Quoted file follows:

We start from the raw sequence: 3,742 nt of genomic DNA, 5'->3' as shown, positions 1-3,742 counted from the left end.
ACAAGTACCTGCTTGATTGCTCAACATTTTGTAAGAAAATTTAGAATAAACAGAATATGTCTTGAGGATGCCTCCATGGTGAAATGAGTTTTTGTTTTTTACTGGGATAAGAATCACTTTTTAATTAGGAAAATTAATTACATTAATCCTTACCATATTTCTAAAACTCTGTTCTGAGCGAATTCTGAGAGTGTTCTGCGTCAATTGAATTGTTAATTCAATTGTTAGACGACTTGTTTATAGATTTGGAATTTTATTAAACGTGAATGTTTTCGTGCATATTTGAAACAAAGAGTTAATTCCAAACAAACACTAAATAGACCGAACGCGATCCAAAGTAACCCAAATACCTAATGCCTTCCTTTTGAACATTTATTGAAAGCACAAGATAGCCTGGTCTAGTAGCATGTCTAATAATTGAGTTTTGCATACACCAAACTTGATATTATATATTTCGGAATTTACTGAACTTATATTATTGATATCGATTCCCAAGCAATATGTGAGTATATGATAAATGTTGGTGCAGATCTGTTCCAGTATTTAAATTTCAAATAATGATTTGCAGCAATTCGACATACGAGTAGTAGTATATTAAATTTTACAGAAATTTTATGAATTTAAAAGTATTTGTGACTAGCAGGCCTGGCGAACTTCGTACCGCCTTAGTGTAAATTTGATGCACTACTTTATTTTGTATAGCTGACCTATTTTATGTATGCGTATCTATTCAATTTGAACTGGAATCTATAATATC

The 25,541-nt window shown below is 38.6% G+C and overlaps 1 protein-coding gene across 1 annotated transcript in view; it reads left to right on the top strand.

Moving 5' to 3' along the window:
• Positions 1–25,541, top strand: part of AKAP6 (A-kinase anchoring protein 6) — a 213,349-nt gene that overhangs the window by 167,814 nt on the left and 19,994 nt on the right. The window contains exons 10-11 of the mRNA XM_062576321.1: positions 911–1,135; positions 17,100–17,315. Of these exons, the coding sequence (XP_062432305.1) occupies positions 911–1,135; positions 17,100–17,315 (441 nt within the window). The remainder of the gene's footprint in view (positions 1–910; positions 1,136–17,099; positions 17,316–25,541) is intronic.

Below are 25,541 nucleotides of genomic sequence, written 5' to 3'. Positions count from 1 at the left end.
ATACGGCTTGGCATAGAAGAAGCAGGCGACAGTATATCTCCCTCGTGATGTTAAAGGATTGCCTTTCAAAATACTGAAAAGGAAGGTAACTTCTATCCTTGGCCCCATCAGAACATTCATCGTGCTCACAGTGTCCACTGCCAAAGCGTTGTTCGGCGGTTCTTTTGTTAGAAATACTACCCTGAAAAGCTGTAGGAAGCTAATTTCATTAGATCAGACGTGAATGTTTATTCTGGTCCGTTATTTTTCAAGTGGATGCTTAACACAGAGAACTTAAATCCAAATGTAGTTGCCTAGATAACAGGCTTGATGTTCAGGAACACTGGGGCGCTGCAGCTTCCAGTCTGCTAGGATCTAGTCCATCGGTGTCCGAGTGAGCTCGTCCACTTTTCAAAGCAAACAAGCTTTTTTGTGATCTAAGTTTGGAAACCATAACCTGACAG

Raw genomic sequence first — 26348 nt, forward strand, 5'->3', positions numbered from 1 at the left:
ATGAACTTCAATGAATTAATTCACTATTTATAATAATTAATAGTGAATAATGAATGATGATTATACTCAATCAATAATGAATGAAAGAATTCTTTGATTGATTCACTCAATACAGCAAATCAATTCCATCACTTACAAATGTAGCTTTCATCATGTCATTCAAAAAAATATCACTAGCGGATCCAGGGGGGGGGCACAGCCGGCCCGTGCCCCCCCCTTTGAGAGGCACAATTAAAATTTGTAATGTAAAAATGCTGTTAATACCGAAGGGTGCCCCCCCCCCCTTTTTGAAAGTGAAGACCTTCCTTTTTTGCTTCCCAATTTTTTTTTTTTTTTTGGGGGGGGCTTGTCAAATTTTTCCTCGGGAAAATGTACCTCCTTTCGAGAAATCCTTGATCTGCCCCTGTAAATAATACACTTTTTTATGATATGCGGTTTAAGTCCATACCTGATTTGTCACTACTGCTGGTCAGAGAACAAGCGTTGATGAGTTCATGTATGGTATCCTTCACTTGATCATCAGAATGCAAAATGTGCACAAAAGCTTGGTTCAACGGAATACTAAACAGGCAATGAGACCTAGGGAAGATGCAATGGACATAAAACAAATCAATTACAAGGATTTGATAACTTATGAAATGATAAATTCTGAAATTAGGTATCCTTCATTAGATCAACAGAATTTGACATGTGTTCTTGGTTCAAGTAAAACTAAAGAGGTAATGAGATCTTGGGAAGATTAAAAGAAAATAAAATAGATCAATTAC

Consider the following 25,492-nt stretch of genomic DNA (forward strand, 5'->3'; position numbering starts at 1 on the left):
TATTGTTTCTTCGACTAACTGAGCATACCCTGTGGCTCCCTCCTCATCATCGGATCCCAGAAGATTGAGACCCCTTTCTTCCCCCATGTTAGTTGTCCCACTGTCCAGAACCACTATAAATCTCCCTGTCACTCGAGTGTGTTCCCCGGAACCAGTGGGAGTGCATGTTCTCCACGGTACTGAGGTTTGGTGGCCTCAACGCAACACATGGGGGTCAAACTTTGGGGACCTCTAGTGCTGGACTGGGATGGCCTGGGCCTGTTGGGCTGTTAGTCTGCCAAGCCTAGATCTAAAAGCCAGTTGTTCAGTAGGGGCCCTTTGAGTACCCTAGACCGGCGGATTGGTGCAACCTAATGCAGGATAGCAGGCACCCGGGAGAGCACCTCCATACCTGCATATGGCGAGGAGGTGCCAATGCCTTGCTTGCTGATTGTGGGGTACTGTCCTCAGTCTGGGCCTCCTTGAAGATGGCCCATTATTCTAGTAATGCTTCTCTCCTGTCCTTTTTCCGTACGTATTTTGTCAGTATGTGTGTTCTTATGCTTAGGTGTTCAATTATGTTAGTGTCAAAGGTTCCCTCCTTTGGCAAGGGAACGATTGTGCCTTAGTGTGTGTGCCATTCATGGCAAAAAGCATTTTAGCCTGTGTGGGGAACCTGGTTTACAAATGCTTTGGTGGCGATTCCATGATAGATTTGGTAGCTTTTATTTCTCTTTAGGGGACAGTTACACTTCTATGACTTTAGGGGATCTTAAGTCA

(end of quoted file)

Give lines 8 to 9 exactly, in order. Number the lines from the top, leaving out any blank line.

Raw genomic sequence first — 26348 nt, forward strand, 5'->3', positions numbered from 1 at the left:
ATGAACTTCAATGAATTAATTCACTATTTATAATAATTAATAGTGAATAATGAATGATGATTATACTCAATCAATAATGAATGAAAGAATTCTTTGATTGATTCACTCAATACAGCAAATCAATTCCATCACTTACAAATGTAGCTTTCATCATGTCATTCAAAAAAATATCACTAGCGGATCCAGGGGGGGGGCACAGCCGGCCCGTGCCCCCCCCTTTGAGAGGCACAATTAAAATTTGTAATGTAAAAATGCTGTTAATACCGAAGGGTGCCCCCCCCCCCTTTTTGAAAGTGAAGACCTTCCTTTTTTGCTTCCCAATTTTTTTTTTTTTTTTGGGGGGGGCTTGTCAAATTTTTCCTCGGGAAAATGTACCTCCTTTCGAGAAATCCTTGATCTGCCCCTGTAAATAATACACTTTTTTATGATATGCGGTTTAAGTCCATACCTGATTTGTCACTACTGCTGGTCAGAGAACAAGCGTTGATGAGTTCATGTATGGTATCCTTCACTTGATCATCAGAATGCAAAATGTGCACAAAAGCTTGGTTCAACGGAATACTAAACAGGCAATGAGACCTAGGGAAGATGCAATGGACATAAAACAAATCAATTACAAGGATTTGATAACTTATGAAATGATAAATTCTGAAATTAGGTATCCTTCATTAGATCAACAGAATTTGACATGTGTTCTTGGTTCAAGTAAAACTAAAGAGGTAATGAGATCTTGGGAAGATTAAAAGAAAATAAAATAGATCAATTAC